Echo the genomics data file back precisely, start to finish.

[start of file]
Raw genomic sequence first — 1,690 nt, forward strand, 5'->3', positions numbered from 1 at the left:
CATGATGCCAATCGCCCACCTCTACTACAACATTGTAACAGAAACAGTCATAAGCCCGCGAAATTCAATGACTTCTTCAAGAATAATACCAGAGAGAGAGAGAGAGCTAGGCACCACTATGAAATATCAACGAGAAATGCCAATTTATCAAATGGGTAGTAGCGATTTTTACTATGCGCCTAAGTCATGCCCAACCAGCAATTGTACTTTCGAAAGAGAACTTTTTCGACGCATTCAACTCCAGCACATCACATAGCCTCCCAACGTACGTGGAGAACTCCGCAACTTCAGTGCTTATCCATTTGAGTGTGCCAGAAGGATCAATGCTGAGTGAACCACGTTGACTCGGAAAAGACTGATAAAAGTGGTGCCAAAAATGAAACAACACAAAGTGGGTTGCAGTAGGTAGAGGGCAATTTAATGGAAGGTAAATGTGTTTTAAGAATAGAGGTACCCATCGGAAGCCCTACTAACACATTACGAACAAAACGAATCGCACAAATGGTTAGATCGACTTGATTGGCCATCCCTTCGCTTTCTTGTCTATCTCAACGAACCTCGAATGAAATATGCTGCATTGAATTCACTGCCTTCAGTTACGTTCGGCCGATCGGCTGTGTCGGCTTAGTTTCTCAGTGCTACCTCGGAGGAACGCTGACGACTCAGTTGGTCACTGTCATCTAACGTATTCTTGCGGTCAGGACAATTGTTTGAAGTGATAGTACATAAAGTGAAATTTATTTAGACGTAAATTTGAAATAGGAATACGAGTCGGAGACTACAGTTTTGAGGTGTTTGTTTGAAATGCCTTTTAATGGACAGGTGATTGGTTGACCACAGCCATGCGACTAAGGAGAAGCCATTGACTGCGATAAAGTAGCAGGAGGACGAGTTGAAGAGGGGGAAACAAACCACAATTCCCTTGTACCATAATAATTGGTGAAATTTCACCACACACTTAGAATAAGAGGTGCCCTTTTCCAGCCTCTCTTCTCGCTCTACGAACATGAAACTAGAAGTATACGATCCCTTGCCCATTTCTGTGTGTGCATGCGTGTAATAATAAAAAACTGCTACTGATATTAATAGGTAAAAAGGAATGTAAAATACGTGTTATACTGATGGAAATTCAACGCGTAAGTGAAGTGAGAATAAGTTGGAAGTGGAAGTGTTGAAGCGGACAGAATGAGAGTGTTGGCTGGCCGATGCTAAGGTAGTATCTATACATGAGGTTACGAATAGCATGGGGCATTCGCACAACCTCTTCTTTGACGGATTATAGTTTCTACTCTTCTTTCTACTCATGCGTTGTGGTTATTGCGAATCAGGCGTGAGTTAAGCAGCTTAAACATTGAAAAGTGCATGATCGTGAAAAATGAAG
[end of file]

Raw genomic sequence first — 1,690 nt, forward strand, 5'->3', positions numbered from 1 at the left:
CATGATGCCAATCGCCCACCTCTACTACAACATTGTAACAGAAACAGTCATAAGCCCGCGAAATTCAATGACTTCTTCAAGAATAATACCAGAGAGAGAGAGAGAGCTAGGCACCACTATGAAATATCAACGAGAAATGCCAATTTATCAAATGGGTAGTAGCGATTTTTACTATGCGCCTAAGTCATGCCCAACCAGCAATTGTACTTTCGAAAGAGAACTTTTTCGACGCATTCAACTCCAGCACATCACATAGCCTCCCAACGTACGTGGAGAACTCCGCAACTTCAGTGCTTATCCATTTGAGTGTGCCAGAAGGATCAATGCTGAGTGAACCACGTTGACTCGGAAAAGACTGATAAAAGTGGTGCCAAAAATGAAACAACACAAAGTGGGTTGCAGTAGGTAGAGGGCAATTTAATGGAAGGTAAATGTGTTTTAAGAATAGAGGTACCCATCGGAAGCCCTACTAACACATTACGAACAAAACGAATCGCACAAATGGTTAGATCGACTTGATTGGCCATCCCTTCGCTTTCTTGTCTATCTCAACGAACCTCGAATGAAATATGCTGCATTGAATTCACTGCCTTCAGTTACGTTCGGCCGATCGGCTGTGTCGGCTTAGTTTCTCAGTGCTACCTCGGAGGAACGCTGACGACTCAGTTGGTCACTGTCATCTAACGTATTCTTGCGGTCAGGACAATTGTTTGAAGTGATAGTACATAAAGTGAAATTTATTTAGACGTAAATTTGAAATAGGAATACGAGTCGGAGACTACAGTTTTGAGGTGTTTGTTTGAAATGCCTTTTAATGGACAGGTGATTGGTTGACCACAGCCATGCGACTAAGGAGAAGCCATTGACTGCGATAAAGTAGCAGGAGGACGAGTTGAAGAGGGGGAAACAAACCACAATTCCCTTGTACCATAATAATTGGTGAAATTTCACCACACACTTAGAATAAGAGGTGCCCTTTTCCAGCCTCTCTTCTCGCTCTACGAACATGAAACTAGAAGTATACGATCCCTTGCCCATTTCTGTGTGTGCATGCGTGTAATAATAAAAAACTGCTACTGATATTAATAGGTAAAAAGGAATGTAAAATACGTGTTATACTGATGGAAATTCAACGCGTAAGTGAAGTGAGAATAAGTTGGAAGTGGAAGTGTTGAAGCGGACAGAATGAGAGTGTTGGCTGGCCGATGCTAAGGTAGTATCTATACATGAGGTTACGAATAGCATGGGGCATTCGCACAACCTCTTCTTTGACGGATTATAGTTTCTACTCTTCTTTCTACTCATGCGTTGTGGTTATTGCGAATCAGGCGTGAGTTAAGCAGCTTAAACATTGAAAAGTGCATGATCGTGAAAAATGAAG